•     As a senior (2010), started 12 of 13 games at quarterback, missing the Oregon game due to a broken rib, which was initially injured in the Oregon State game.  Completed 184 of 332 passes for 2,265 yards with 17 touchdowns and nine interceptions.  Carried the ball 114 times for 385 yards and six rushing touchdowns.  Earned honorable mention All-Pac-10.  Named team captain for the second straight season and won the team’s Guy Flaherty Most Inspirational Award at the postseason banquet.  Became just the fourth player in the 103-year history of the award to win it twice.  
•     As a junior (2009), earned All-Pac-10 honorable mention and was a semifinalist for the Davey O’Brien Quarterback Award.  Member of Watch Lists for the Maxwell Award, presented annually to the most outstanding collegiate football player in America, and the Manning Award, recognizing the nation’s most outstanding quarterback.  Recipient of the Guy Flaherty Most Inspirational Award, Washington’s oldest and most prestigious team honor.  Served as a team captain, starting all 12 games, as he completed a career-best 230 of 395 passes for 2,800 yards with 21 touchdowns and 11 interceptions.  Carried the ball 112 times for 388 yards (3.5 avg.) and seven scores.  On 507 offensive plays, he totaled 3,188 yards and was responsible for 28 touchdowns.  His pass attempts rank fourth in school history behind Cody Pickett (612 in 2002, 454 in 2003) and Cary Conklin (404, 1989).  
•     As a sophomore (2008), named to the preseason watch lists for the Maxwell Award, presented annually to the most outstanding collegiate football player, and the Manning Award, recognizing the nation’s most outstanding quarterback.  Started the first four games of the season before breaking his thumb against Stanford.  Completed 50 of 93 passes attempted for 512 yards and one touchdown.  Carried the ball 56 times for 180 yards (3.2 avg.) and three touchdowns.  Gained 692 yards in total offense on 149 plays.
•     As a freshman (2007), selected All-Pac-10 honorable mention and named the league’s Freshman of the Year.  Named first-team redshirt freshman All-American choice by collegesportsreport.com and second-team pick by Rivals.com.  Received the Travis Spring Most Outstanding Freshman Award for offense at the team’s postseason awards banquet.  Started every game but one and gained 2,062 yards with 14 touchdowns and 15 interceptions on 155 of 328 passes.  Added 986 rushing yards with 13 more scores on a career-best 172 carries (5.7 avg.).  Totaled 3,048 yards on 500 offensive touches, as he was responsible for 27 touchdowns.  Set a school record for passing yards by a freshman with his 2,062 yards and 155 completions.  Set another Huskies record for touchdown passes by a freshman with 14 and tied for 13th among all quarterbacks on the single-season record list.  Set a school record for rushing attempts by a quarterback with 172 and set Pac-10 and UW records for rushing yards by a freshman quarterback with 986. That total also set school season records for rushing yards by a freshman and rushing yards by a quarterback and ranks 14th on the single-season record list.  Set a school record for longest pass play with a 98-yard touchdown to Marcel Reece against Arizona.  Also threw an 83-yard touchdown to Anthony Russo against Oregon, the sixth-longest pass play in school history.  Was an Academic All-Pac-10 honorable mention in 2007.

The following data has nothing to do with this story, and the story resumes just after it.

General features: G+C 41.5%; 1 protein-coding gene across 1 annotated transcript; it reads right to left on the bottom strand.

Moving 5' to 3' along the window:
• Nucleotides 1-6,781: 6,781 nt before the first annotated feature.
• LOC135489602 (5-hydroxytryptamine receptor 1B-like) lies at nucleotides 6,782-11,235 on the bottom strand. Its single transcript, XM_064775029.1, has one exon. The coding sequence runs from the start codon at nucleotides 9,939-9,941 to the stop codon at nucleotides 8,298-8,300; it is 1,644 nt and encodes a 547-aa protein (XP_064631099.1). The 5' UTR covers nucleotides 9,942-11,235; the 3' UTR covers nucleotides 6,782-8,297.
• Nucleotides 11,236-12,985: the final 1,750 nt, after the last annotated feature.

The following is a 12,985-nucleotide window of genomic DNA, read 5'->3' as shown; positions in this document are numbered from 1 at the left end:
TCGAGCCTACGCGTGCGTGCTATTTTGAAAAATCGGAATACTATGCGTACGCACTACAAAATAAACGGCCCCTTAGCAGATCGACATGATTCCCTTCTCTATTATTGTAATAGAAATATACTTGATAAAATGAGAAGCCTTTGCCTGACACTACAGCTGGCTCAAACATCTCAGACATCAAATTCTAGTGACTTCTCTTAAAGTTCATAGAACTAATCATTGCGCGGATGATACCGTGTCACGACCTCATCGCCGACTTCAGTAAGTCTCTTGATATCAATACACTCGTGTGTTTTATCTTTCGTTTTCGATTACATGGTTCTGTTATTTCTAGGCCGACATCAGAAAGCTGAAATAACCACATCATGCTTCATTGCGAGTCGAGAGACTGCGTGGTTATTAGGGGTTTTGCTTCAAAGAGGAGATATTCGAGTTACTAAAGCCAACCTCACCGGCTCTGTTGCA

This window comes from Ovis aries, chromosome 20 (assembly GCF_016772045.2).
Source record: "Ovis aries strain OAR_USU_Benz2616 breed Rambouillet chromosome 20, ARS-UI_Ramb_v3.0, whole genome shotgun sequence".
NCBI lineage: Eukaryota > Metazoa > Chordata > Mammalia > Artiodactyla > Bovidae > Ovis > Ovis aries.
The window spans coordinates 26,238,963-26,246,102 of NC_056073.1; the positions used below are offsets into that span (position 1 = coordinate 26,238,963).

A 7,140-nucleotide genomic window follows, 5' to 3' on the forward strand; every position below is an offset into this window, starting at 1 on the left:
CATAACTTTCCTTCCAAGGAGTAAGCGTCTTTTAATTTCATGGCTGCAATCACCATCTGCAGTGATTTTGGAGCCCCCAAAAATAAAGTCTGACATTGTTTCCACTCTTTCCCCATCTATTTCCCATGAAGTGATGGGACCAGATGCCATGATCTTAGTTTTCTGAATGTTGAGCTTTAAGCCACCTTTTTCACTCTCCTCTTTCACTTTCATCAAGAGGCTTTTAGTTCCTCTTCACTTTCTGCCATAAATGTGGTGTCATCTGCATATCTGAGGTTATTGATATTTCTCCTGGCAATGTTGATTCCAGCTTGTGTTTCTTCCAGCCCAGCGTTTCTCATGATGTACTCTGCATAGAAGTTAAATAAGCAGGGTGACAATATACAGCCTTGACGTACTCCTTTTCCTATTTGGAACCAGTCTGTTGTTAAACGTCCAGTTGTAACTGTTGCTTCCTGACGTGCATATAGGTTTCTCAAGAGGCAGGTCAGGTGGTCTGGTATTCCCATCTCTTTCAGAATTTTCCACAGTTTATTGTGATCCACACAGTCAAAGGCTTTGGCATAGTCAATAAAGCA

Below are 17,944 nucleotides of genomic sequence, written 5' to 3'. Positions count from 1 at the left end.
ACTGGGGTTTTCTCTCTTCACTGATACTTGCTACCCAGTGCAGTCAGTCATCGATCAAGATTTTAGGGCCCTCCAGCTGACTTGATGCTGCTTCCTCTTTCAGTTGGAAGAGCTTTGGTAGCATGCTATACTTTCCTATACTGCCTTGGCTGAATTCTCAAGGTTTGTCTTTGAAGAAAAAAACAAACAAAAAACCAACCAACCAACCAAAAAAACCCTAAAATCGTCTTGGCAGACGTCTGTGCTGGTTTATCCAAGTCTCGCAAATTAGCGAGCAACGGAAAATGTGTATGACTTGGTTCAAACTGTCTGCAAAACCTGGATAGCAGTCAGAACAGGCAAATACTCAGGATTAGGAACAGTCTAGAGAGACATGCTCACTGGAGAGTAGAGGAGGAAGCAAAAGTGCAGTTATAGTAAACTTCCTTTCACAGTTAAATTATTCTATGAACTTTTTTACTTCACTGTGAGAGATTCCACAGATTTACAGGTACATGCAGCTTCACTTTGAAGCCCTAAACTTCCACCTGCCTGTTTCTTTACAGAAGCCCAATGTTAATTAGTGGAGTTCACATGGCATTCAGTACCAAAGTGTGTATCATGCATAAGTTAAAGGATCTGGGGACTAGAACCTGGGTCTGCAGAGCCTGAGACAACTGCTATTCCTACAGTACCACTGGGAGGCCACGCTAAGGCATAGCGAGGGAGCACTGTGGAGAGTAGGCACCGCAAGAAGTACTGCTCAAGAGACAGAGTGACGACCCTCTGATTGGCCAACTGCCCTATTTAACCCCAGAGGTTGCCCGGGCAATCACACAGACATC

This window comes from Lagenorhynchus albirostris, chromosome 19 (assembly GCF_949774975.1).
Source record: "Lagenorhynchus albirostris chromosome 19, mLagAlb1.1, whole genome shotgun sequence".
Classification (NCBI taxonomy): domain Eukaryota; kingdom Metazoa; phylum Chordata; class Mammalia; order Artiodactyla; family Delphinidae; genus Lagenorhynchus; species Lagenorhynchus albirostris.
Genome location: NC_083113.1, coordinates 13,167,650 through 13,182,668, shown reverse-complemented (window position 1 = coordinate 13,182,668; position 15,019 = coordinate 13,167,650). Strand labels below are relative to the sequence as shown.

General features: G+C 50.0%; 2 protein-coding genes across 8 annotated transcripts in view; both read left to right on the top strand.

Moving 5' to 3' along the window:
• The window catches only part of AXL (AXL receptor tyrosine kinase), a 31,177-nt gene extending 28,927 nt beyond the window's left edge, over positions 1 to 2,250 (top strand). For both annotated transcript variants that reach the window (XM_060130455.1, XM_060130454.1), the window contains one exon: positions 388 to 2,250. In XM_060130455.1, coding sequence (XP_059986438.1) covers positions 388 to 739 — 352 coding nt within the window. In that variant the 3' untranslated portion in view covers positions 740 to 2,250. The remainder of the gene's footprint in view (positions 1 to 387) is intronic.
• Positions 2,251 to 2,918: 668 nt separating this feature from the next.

•     As a redshirt freshman (2006), quarterbacked the Washington service team.  Dressed for all 12 games but didn’t see game action.  Won the team’s Pepsi Player of the Week Award for his work on the service team leading up to games vs. Fresno State, Arizona and Washington State.
•    Was a History major at Washington.

PERSONAL:  
•    Married to Lauren with their daughter, Colbie, and their son, Cooper, the family splits time between Nashville and Ferndale, Wash.
•     Attended Ferndale (Wash.) High School, playing football for head coach Vic Randall and led the Golden Eagles to a 37-4 overall record in three years as a starting quarterback.  Also started at cornerback in his first prep year before moving to safety, becoming the first freshman to start in Randall’s 21-year career as head coach.
•     One of four Seattle Times “Blue Chip” recruits, ranking fifth nationally at quarterback and first in the West, by Prep Star.  Ranked 85th in Scout.com’s National “Hot 100” squad.  Given a four-star rating by Rivals.com, as that recruiting service listed him as the fourth dual-threat quarterback in the nation, the 68th prospect in the country and the third-best recruit in the state of Washington.  Ranked fifth nationally at quarterback and first in the West by Prep Star.
•     As a senior, led his team to a 14-0 record and a state title in 2005, throwing for 1,603 yards and 25 touchdowns with only three interceptions.  An excellent running quarterback, he also rushed for 1,339 yards and 24 scores during his senior year, earning first-team All-American honors from Parade and EA Sports.  That year, he was also named the Class 3A state Player of the Year by the Associated Press and Seattle Times, adding first-team All-State honors from both organizations.  In the 2005 Washington 3A state title game, he had four touchdowns and 272 total yards in a 47-12 win over Prosser High School.  Helped Ferndale to a seventh place ranking in USA Today’s final West Region rankings, and the team ranked 12th in MaxPreps.com’s final national rankings.